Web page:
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Twitter is looking to grow its partnership with the NFL after what it described as a win-win deal this past season.

As part of the company’s letter to shareholders following its Q4 earnings report posted Thursday, Twitter highlighted its live streaming NFL product that debuted this past season, calling it “the major highlight of the fourth quarter.”

Millions of football fans around the world had a new, free option for streaming NFL games thanks to Twitter after the company paid the NFL a reported $10 million to stream 10 Thursday Night Football games this past fall.

Twitter said today that it had an average audience of 3.5 million unique viewers per game (a bit higher than previously reported due to a new video view standard Twitter is now using). While that’s a small percentage of fans who watched via TV on NBC, CBS or the NFL Network, it’s still a sizable chunk of folks using Twitter’s platform to watch football.

A look at Twitter’s Thursday Night Football hub for NFL games.

On the post-earnings call with analysts, Twitter COO Anthony Noto said the live games “exceeded our expectations on both revenue and profitability for both us and our partners.” He touted Twitter’s younger audience (55 percent under the age of 25) and international reach (25 percent outside the U.S.) as reasons for why the NFL picked the platform.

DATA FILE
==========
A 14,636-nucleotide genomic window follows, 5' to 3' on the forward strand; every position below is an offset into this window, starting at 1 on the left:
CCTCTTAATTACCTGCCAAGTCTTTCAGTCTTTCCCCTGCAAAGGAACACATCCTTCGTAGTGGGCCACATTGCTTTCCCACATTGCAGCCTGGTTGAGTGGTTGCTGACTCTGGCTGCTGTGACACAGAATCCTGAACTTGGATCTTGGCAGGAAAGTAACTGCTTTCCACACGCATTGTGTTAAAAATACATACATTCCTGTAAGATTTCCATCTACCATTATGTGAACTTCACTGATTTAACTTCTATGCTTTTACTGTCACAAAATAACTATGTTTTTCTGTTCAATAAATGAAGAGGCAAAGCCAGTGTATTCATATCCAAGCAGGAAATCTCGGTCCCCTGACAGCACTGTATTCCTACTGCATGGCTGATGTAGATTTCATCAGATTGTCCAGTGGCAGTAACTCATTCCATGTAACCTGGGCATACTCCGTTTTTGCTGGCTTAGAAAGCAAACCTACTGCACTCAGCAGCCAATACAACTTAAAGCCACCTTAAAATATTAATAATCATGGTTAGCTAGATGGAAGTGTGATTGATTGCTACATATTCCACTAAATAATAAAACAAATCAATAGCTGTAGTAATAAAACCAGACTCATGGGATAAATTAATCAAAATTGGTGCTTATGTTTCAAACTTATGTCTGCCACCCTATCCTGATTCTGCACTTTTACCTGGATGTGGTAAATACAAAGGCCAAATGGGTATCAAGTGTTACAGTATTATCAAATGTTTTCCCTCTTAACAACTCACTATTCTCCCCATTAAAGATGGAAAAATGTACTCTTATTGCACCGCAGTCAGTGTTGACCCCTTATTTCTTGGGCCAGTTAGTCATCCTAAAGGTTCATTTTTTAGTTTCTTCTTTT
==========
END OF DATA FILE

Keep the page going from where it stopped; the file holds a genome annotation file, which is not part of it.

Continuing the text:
“We will look to partner with [the NFL] in a bigger way,” Noto said.

Twitter beat out other suitors like Facebook and Amazon for the rights to stream the 10 Thursday Night Football games this season. It’s still not clear if Twitter and the NFL will ink another live streaming partnership next season.

But another deal would make sense for Twitter, given its new focus on buying rights to live content and streaming the action on its platform. Twitter has similar deals with leagues like the NBA and MLB; it streamed 600 hours of live programming during Q4, with 50 percent of that sports-related.

In an interview with GeekWire last month, Twitter’s global head of sports partnerships Laura Froelich said that the live streaming deal with the NFL went “incredibly well,” noting increases in viewership each week and positive comments from fans.

“Our hypothesis was that we had the ability to instantly explain the value and power of Twitter by having both the game, and the conversation around the game, all in one place,” she said. “It’s really, really resonating with fans.”

Some advertisers were reportedly underwhelmed by the audience numbers from Twitter’s stream. But Froelich said companies like Verizon and Anheuser-Busch, which paid Twitter a reported $2-to-$8 million for NFL streaming packages, are happy and “extremely excited to be in on the innovation and how we are redefining how fans consume live sports.”

Twitter also partners with the NFL via its Amplify advertising program, a revenue-share deal for advertisers that the NFL has been apart of for the past four years and uses to publish more than 100 video highlights on Twitter per week.

When asked last month if the NFL will partner with Twitter again next season for a live streaming deal, an NFL spokesperson told GeekWire that the league is still evaluating its options.

Despite all the positive talk about the NFL deal, it didn’t do so much for Twitter’s overall revenue and user growth numbers, which disappointed investors on Thursday and sent shares down 10 percent.

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